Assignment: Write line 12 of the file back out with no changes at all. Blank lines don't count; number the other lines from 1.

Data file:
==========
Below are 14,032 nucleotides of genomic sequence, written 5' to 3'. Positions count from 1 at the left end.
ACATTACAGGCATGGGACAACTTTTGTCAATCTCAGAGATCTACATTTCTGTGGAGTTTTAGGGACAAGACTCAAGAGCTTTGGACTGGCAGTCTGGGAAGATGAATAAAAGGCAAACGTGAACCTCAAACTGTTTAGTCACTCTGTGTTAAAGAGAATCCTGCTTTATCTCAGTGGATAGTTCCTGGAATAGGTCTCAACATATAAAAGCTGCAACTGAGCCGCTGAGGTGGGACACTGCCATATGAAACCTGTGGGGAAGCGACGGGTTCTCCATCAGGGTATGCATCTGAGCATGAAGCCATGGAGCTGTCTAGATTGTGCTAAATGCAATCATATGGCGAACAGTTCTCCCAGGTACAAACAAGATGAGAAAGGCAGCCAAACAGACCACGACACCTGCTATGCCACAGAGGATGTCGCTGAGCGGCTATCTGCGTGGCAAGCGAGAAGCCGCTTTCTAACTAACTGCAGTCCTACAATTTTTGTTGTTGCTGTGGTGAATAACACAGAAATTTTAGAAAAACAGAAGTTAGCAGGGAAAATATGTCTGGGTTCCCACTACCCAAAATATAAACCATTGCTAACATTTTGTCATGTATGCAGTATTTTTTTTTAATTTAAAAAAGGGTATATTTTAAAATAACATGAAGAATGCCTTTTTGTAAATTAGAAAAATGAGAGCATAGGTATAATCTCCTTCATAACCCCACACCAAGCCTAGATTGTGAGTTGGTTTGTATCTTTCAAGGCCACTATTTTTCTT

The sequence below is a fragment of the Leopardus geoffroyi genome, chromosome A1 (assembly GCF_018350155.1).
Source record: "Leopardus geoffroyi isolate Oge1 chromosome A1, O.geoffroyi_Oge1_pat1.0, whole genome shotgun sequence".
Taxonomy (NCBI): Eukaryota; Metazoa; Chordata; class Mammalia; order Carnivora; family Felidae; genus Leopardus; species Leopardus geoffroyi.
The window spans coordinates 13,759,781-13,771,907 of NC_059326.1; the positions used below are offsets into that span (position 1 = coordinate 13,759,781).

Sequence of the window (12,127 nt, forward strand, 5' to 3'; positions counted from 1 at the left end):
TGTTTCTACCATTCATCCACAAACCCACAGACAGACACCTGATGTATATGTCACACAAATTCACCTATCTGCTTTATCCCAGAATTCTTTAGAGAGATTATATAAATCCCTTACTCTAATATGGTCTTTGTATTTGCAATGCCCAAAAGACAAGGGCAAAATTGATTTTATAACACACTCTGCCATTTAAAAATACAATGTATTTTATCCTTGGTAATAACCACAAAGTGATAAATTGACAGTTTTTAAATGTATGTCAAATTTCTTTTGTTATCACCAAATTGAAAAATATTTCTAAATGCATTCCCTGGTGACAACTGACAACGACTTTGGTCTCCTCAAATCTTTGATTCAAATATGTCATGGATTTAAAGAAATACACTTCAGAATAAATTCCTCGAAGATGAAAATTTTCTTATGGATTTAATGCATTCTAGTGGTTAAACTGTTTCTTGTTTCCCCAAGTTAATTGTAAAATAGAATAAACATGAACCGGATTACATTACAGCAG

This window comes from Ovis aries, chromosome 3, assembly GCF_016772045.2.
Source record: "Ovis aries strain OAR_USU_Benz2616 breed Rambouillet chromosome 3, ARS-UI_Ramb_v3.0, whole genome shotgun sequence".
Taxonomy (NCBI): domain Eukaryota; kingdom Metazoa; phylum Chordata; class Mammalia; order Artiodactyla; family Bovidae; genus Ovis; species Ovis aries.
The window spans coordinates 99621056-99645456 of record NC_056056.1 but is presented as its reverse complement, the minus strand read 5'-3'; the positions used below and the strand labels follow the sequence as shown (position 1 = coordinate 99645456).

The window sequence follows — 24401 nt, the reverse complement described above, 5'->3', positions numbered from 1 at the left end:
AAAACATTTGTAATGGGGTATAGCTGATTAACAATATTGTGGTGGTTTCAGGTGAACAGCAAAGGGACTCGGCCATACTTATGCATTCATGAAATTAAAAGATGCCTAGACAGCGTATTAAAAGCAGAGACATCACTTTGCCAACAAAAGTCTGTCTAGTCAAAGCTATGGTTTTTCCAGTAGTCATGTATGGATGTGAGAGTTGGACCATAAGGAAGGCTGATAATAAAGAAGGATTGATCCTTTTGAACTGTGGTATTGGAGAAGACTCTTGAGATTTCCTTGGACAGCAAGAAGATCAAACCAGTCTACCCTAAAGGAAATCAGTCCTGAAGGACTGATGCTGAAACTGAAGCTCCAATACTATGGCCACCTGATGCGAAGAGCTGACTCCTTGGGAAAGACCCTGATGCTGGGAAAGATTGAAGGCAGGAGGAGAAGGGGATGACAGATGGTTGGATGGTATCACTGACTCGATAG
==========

The window spans coordinates 99621056-99645456 of record NC_056056.1 but is presented as its reverse complement, the minus strand read 5'-3'; the positions used below and the strand labels follow the sequence as shown (position 1 = coordinate 99645456).